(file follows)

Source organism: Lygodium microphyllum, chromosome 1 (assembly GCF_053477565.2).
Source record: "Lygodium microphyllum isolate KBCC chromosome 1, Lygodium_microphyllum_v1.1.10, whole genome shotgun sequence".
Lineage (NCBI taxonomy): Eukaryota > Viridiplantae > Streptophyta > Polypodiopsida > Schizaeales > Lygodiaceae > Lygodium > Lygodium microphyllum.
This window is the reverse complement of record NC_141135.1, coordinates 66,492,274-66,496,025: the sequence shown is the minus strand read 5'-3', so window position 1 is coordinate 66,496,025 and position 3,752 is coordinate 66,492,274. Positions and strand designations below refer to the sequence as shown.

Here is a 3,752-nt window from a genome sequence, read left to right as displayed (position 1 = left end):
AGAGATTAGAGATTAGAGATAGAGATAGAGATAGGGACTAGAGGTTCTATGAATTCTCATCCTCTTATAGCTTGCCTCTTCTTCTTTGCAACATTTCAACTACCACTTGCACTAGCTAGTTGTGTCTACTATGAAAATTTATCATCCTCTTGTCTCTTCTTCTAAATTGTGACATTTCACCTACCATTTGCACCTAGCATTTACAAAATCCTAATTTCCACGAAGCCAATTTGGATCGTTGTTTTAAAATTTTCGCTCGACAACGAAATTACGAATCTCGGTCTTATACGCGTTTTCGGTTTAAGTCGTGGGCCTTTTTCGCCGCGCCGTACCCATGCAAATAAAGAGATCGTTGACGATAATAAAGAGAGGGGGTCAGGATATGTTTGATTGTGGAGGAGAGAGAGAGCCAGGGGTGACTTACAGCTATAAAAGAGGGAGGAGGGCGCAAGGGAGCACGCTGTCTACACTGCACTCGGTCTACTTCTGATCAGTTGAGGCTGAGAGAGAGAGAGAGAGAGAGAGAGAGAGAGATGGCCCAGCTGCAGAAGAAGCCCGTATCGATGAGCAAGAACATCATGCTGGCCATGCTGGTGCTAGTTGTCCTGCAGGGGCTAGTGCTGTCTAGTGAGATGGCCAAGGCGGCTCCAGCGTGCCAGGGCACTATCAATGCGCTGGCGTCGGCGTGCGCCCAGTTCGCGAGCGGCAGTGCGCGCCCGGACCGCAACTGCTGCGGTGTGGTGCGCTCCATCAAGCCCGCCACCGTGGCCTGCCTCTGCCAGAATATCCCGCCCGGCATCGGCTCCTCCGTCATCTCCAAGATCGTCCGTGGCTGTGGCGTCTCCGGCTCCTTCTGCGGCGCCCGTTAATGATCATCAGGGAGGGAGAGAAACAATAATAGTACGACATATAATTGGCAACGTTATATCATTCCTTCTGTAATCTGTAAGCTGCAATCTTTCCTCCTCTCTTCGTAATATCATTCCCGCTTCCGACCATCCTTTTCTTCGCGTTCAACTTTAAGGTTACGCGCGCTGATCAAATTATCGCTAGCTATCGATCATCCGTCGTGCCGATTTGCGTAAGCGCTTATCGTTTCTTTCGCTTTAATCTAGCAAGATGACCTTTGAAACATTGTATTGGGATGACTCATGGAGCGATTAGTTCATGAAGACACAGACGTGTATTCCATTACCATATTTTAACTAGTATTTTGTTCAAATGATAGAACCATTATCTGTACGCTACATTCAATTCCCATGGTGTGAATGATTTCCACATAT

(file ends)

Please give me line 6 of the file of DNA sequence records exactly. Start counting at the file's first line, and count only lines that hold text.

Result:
AGAGATTAGAGATTAGAGATAGAGATAGAGATAGGGACTAGAGGTTCTATGAATTCTCATCCTCTTATAGCTTGCCTCTTCTTCTTTGCAACATTTCAACTACCACTTGCACTAGCTAGTTGTGTCTACTATGAAAATTTATCATCCTCTTGTCTCTTCTTCTAAATTGTGACATTTCACCTACCATTTGCACCTAGCATTTACAAAATCCTAATTTCCACGAAGCCAATTTGGATCGTTGTTTTAAAATTTTCGCTCGACAACGAAATTACGAATCTCGGTCTTATACGCGTTTTCGGTTTAAGTCGTGGGCCTTTTTCGCCGCGCCGTACCCATGCAAATAAAGAGATCGTTGACGATAATAAAGAGAGGGGGTCAGGATATGTTTGATTGTGGAGGAGAGAGAGAGCCAGGGGTGACTTACAGCTATAAAAGAGGGAGGAGGGCGCAAGGGAGCACGCTGTCTACACTGCACTCGGTCTACTTCTGATCAGTTGAGGCTGAGAGAGAGAGAGAGAGAGAGAGAGAGAGAGATGGCCCAGCTGCAGAAGAAGCCCGTATCGATGAGCAAGAACATCATGCTGGCCATGCTGGTGCTAGTTGTCCTGCAGGGGCTAGTGCTGTCTAGTGAGATGGCCAAGGCGGCTCCAGCGTGCCAGGGCACTATCAATGCGCTGGCGTCGGCGTGCGCCCAGTTCGCGAGCGGCAGTGCGCGCCCGGACCGCAACTGCTGCGGTGTGGTGCGCTCCATCAAGCCCGCCACCGTGGCCTGCCTCTGCCAGAATATCCCGCCCGGCATCGGCTCCTCCGTCATCTCCAAGATCGTCCGTGGCTGTGGCGTCTCCGGCTCCTTCTGCGGCGCCCGTTAATGATCATCAGGGAGGGAGAGAAACAATAATAGTACGACATATAATTGGCAACGTTATATCATTCCTTCTGTAATCTGTAAGCTGCAATCTTTCCTCCTCTCTTCGTAATATCATTCCCGCTTCCGACCATCCTTTTCTTCGCGTTCAACTTTAAGGTTACGCGCGCTGATCAAATTATCGCTAGCTATCGATCATCCGTCGTGCCGATTTGCGTAAGCGCTTATCGTTTCTTTCGCTTTAATCTAGCAAGATGACCTTTGAAACATTGTATTGGGATGACTCATGGAGCGATTAGTTCATGAAGACACAGACGTGTATTCCATTACCATATTTTAACTAGTATTTTGTTCAAATGATAGAACCATTATCTGTACGCTACATTCAATTCCCATGGTGTGAATGATTTCCACATAT